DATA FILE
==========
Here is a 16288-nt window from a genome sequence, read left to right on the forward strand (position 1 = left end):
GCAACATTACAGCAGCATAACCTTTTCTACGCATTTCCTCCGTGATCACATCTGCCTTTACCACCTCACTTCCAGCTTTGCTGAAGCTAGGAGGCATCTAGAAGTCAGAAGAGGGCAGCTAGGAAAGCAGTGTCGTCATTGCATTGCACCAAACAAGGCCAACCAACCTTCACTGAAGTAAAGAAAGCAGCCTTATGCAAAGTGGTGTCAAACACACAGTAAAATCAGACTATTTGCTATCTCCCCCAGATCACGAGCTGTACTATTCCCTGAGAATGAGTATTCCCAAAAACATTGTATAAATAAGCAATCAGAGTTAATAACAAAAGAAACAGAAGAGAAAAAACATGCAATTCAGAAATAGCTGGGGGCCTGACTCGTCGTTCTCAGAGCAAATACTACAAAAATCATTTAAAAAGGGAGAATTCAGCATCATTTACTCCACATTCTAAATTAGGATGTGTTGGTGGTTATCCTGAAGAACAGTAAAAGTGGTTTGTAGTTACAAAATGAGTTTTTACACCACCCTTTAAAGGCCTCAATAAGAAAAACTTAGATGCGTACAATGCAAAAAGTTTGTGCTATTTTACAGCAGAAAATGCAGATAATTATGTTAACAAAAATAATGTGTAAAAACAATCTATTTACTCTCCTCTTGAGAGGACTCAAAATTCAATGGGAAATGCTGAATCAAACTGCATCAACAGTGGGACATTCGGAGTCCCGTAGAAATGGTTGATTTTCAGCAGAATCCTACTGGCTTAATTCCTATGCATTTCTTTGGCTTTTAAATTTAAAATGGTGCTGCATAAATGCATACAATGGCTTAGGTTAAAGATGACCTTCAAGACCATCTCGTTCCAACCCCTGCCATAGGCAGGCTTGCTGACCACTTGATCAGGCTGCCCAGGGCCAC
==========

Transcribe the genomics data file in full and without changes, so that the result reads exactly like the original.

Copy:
Here is a 16288-nt window from a genome sequence, read left to right on the forward strand (position 1 = left end):
GCAACATTACAGCAGCATAACCTTTTCTACGCATTTCCTCCGTGATCACATCTGCCTTTACCACCTCACTTCCAGCTTTGCTGAAGCTAGGAGGCATCTAGAAGTCAGAAGAGGGCAGCTAGGAAAGCAGTGTCGTCATTGCATTGCACCAAACAAGGCCAACCAACCTTCACTGAAGTAAAGAAAGCAGCCTTATGCAAAGTGGTGTCAAACACACAGTAAAATCAGACTATTTGCTATCTCCCCCAGATCACGAGCTGTACTATTCCCTGAGAATGAGTATTCCCAAAAACATTGTATAAATAAGCAATCAGAGTTAATAACAAAAGAAACAGAAGAGAAAAAACATGCAATTCAGAAATAGCTGGGGGCCTGACTCGTCGTTCTCAGAGCAAATACTACAAAAATCATTTAAAAAGGGAGAATTCAGCATCATTTACTCCACATTCTAAATTAGGATGTGTTGGTGGTTATCCTGAAGAACAGTAAAAGTGGTTTGTAGTTACAAAATGAGTTTTTACACCACCCTTTAAAGGCCTCAATAAGAAAAACTTAGATGCGTACAATGCAAAAAGTTTGTGCTATTTTACAGCAGAAAATGCAGATAATTATGTTAACAAAAATAATGTGTAAAAACAATCTATTTACTCTCCTCTTGAGAGGACTCAAAATTCAATGGGAAATGCTGAATCAAACTGCATCAACAGTGGGACATTCGGAGTCCCGTAGAAATGGTTGATTTTCAGCAGAATCCTACTGGCTTAATTCCTATGCATTTCTTTGGCTTTTAAATTTAAAATGGTGCTGCATAAATGCATACAATGGCTTAGGTTAAAGATGACCTTCAAGACCATCTCGTTCCAACCCCTGCCATAGGCAGGCTTGCTGACCACTTGATCAGGCTGCCCAGGGCCAC